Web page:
It seems to me that the primary goal of Wikipedia is compiling knowledge, while finding compassion is somehow secondary.

I agree about verifiability policy that “the threshold for inclusion in Wikipedia is verifiability, not truth”. If the material has already been published by a reliable source, not whether we think it is true. Even when it comes to voting, majority has more power over minority. Majority usually represents the most convenient opinion of the culture it represents. There should be international SMEs participating or at least rating the content in terms of trust ability. Otherwise there will always be an issue of quality due to the lack of expertise and diversity.

Here we come to another problem I see here – how globally disconnected are different language Wikipedia sites from each other. Language barrier is still present in the Wikipedia structure, which leads both to duplicated efforts (when the same articles are written separately in different languages) and the lack of content in one language when it truly exists in another language. It would add diversity if articles from different languages were swapped and became international. We would create a better version of reality if people of all nations worked on the content together, not separately. During search, there should be instant translation of all related content from other languages.

Finally, it feels that Wikipedia is not a hub of innovative views limited by its “no original content” norm, which means inclusion of referenced work only. Wikipedia is a repetition of what others said. Most importantly, it results in the loss of individuality and creativity both for their contributors and readers.

Today contributors appear to be simply compilers and hunters for good content. They are assemblers, not the creators. Everyone should be able to speak up and come up with new knowledge and solutions to the world problems. Only then will Wells’ statement become reality:  “Our world has complex and urgent problems that need to be addressed. We believe there are innovative ways for solving them together online.”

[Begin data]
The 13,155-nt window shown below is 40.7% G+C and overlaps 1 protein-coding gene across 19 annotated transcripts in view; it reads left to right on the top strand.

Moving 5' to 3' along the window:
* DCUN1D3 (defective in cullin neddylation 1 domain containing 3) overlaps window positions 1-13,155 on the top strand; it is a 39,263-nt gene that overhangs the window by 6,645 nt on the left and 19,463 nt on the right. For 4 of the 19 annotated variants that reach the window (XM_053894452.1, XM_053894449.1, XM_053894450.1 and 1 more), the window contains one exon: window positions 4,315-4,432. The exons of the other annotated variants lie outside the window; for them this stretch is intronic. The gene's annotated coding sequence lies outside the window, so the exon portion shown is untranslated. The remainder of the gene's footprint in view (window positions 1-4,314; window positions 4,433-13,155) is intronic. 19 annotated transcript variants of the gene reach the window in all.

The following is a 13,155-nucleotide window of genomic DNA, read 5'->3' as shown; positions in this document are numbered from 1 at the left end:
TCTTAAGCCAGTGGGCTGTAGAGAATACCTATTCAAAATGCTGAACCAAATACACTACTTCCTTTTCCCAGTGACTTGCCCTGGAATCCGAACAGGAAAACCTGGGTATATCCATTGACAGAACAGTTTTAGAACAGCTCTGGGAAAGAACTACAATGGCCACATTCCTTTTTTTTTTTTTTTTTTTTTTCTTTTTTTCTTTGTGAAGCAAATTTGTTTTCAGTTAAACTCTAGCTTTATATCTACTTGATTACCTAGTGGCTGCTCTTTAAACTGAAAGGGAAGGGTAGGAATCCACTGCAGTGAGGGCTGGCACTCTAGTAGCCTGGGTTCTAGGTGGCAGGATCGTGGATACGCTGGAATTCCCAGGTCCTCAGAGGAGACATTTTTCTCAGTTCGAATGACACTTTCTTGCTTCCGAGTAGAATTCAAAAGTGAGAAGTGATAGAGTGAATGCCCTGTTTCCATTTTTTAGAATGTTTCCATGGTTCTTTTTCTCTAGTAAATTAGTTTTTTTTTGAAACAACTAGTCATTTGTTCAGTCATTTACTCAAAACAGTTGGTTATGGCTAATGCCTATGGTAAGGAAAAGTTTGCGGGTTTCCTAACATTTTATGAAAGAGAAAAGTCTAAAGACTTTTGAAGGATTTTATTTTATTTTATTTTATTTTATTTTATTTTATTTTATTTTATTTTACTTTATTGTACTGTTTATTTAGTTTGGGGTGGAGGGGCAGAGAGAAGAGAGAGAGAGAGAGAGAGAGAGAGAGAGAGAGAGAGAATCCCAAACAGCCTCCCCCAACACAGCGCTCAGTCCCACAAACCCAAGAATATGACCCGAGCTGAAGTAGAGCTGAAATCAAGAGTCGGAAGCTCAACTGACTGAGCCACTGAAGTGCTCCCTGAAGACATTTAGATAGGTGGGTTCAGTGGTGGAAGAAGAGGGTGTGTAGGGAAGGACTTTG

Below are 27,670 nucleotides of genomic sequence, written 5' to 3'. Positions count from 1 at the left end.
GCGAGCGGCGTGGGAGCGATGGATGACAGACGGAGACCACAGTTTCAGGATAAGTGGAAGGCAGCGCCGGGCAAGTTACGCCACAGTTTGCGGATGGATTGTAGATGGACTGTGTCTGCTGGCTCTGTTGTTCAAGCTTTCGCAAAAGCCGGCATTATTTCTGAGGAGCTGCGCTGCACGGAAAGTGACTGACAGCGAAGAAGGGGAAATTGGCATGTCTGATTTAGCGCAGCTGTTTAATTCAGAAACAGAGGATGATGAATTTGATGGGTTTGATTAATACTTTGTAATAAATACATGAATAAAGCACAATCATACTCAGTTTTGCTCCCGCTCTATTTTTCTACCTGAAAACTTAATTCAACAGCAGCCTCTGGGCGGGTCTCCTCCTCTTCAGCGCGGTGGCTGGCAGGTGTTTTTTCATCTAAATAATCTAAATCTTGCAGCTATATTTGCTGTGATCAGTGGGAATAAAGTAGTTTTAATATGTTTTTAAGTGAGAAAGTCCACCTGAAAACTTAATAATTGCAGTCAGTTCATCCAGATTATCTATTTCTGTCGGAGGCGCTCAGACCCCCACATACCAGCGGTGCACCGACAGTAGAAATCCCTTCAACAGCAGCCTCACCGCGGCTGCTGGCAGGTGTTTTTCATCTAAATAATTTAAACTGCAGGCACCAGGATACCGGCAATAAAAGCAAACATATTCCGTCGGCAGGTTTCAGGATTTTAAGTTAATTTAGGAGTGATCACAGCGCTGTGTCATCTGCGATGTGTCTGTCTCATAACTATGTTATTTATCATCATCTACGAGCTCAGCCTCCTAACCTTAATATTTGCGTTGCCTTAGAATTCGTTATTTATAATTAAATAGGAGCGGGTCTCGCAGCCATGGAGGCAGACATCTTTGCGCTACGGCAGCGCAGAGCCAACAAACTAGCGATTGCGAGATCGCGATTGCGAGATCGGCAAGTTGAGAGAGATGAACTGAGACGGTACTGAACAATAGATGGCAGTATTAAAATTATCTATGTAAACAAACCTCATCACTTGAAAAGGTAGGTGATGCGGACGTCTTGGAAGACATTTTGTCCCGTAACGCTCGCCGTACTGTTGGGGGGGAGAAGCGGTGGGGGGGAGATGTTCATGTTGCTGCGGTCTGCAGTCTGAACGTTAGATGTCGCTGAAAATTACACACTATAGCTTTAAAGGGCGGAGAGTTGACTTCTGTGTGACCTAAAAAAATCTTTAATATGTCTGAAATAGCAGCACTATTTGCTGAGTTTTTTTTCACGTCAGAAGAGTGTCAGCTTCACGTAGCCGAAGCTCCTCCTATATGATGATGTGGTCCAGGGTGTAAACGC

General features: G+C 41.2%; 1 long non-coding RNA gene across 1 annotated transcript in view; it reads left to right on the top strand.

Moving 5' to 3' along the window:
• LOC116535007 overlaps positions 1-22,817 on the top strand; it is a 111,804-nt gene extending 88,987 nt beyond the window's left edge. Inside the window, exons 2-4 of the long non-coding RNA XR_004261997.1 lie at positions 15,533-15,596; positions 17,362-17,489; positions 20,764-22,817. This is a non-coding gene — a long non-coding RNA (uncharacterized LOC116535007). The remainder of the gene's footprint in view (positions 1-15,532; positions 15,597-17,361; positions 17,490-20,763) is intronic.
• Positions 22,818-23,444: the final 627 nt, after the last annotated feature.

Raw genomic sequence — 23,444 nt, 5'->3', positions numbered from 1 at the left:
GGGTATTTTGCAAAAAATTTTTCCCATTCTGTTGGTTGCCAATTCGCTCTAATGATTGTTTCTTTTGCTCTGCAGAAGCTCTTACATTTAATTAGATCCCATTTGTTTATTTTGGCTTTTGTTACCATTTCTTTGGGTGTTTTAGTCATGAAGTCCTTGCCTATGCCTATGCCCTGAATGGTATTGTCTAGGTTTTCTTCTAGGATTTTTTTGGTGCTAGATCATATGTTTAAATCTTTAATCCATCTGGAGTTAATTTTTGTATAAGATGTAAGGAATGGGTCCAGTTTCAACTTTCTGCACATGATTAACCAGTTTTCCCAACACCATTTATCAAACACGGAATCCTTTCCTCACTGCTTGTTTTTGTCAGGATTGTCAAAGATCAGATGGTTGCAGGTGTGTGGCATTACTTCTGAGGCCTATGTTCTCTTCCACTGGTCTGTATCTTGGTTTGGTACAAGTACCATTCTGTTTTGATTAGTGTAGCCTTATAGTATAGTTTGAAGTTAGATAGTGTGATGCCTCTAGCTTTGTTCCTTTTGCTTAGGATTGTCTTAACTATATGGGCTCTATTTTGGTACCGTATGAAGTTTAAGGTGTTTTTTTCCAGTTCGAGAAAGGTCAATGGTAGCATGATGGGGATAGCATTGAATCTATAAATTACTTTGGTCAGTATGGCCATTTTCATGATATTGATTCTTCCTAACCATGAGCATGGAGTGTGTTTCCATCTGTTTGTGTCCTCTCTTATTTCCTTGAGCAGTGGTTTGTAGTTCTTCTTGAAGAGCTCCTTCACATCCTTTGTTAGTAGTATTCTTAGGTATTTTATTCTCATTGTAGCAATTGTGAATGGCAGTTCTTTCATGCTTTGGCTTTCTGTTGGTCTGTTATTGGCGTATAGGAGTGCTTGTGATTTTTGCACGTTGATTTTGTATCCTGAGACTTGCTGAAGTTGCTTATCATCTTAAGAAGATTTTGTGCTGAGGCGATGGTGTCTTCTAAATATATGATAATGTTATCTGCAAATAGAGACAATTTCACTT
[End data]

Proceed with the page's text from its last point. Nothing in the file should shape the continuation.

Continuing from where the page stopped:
Re-posted from The Ultimate Answer

 

Immortal Hacker Challenge (Part Three) December 28, 2011

Dear hackers of the world,

It is not superpowers but traits of character that need to be developed by means of avatars and immersion. People like to solve problems especially when they are virtual. By trying different choices we will learn what leads to pain and suffering and what to do in real life if similar circumstances occur. The player will develop understanding, resilience and compassion.

There should be every day scenarios for people, like getting laid off after working for the same company for many years, not having savings and not being able to find a job for a while… What does avatar do and experience? Or racial – one white guy has to live in all black community or one black guy in all Asian community, etc. or to participate in religious services of other religions…  Learn about other cultures and their customs adn traditions. Go live in a foreign country for a year with no local language skills and being illegal. Become a virtual refugee!

It is important to create problem and suffering simulation both for existing and future scenarios. The impact will be tremendous.

Imagine that virtual Alcoholic Anonymous game was translated to all languages and distributed around the world, how many people would stop drinking heavily? Will alcoholism rates go down and people become happier?